On the surface, Southern California’s Coachella Valley seems like a cushy, vibrant paradise. A short jaunt from Los Angeles, it’s known for its hot springs, golf courses and uber-hip music festival. But the popular retreat for celebrities, politicians and wealthy jetsetters is something of a mirage — at least where water is concerned. It’s a desert that receives a paltry three to five inches of rain a year.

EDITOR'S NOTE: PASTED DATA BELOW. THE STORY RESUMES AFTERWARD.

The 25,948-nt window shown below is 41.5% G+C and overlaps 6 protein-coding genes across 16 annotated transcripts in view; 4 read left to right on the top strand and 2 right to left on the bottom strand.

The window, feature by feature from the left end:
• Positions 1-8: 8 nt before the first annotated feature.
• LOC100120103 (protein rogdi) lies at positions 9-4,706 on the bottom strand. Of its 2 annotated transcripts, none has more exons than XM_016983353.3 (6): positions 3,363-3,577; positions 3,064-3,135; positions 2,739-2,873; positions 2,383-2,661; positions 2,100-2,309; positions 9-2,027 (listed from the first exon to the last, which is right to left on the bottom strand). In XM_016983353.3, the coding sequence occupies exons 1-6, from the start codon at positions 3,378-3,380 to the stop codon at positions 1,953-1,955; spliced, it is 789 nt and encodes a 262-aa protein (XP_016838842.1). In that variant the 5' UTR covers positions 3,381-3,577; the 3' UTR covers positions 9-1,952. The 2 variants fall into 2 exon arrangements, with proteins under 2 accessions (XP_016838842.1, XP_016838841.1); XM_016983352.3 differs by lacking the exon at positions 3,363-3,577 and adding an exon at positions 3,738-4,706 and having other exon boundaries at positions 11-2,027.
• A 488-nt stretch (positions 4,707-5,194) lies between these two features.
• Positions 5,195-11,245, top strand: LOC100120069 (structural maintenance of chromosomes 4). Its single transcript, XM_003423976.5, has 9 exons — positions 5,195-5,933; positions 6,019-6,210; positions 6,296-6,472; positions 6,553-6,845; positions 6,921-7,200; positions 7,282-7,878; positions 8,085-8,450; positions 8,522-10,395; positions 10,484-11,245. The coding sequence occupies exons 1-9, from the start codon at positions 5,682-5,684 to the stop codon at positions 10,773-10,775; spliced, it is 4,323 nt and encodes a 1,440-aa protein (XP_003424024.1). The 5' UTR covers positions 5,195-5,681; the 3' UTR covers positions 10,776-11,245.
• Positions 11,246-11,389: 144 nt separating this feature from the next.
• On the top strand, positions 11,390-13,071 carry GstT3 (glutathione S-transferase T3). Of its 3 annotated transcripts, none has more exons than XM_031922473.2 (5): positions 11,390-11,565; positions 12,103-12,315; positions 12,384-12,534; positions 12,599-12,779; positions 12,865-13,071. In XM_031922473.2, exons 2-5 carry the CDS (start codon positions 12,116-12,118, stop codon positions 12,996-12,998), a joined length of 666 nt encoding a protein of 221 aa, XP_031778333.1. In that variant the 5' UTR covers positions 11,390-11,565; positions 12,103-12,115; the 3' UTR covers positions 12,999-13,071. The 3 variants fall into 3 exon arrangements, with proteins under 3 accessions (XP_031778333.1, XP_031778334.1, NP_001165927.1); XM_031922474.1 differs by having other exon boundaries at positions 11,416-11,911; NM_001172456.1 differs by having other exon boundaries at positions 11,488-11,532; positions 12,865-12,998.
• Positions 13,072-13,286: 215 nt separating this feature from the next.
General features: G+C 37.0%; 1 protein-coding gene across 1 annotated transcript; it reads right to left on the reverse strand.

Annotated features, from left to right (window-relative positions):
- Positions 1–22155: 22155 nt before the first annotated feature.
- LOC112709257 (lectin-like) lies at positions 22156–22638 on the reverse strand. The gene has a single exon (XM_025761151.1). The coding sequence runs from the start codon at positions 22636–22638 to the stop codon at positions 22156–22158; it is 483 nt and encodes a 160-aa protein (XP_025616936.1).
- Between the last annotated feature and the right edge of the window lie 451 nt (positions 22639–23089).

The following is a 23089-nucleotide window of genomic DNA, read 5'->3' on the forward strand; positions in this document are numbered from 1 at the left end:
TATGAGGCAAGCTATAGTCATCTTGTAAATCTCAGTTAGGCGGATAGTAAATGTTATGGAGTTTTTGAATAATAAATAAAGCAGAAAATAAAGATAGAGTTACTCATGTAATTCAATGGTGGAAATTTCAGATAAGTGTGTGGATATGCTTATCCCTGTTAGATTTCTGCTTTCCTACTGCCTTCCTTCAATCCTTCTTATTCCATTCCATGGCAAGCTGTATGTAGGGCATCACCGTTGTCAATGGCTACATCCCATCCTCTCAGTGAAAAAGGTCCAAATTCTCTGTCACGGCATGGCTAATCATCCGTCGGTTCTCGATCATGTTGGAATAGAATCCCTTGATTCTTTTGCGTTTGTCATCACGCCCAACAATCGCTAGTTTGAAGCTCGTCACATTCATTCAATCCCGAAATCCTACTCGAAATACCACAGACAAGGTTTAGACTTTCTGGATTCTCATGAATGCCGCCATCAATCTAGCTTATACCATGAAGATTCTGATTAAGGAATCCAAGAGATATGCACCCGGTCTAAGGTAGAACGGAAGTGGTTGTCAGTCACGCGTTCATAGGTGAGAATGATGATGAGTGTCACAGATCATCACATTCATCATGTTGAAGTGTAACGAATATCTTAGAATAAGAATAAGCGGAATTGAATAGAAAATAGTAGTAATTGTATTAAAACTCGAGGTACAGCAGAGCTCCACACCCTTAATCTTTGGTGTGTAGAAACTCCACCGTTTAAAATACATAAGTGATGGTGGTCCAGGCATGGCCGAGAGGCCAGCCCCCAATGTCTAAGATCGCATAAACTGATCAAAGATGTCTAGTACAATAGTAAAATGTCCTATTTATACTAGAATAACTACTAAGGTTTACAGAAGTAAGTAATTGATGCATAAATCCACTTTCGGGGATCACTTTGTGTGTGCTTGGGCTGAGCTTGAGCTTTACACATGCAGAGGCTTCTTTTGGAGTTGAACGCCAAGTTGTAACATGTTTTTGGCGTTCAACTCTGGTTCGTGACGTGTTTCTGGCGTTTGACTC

To live here, people have always relied on groundwater, whether in historical Native American settlements or the modern resort city of Palm Springs. Surging population growth and tourism in recent decades have only increased demand. Local utilities now supply water to roughly 400,000 full-time residents, 121 golf courses, and 66,000 acres of dates, lemons, and other crops, and it’s taxing the aquifer. A recent NASA study found that the aquifer underlying the Coachella Valley has dropped by around 62 feet since 1960, despite programs that pipe Colorado River water underground to offset the depletions.The Agua Caliente Band of Cahuilla Indians, who have called the valley home for centuries, have been anxious about the state of the water supply for years. In 2013, the tribe sued the Coachella Valley Water District and Desert Water Agency to halt groundwater pumping. And last month, the U.S. 9th Circuit Court of Appeals delivered a major victory to the tribe. The court said the tribe has legal rights to the groundwater — a decision that could restrict housing and resort development and set a precedent for water disputes between tribes and utilities across the West.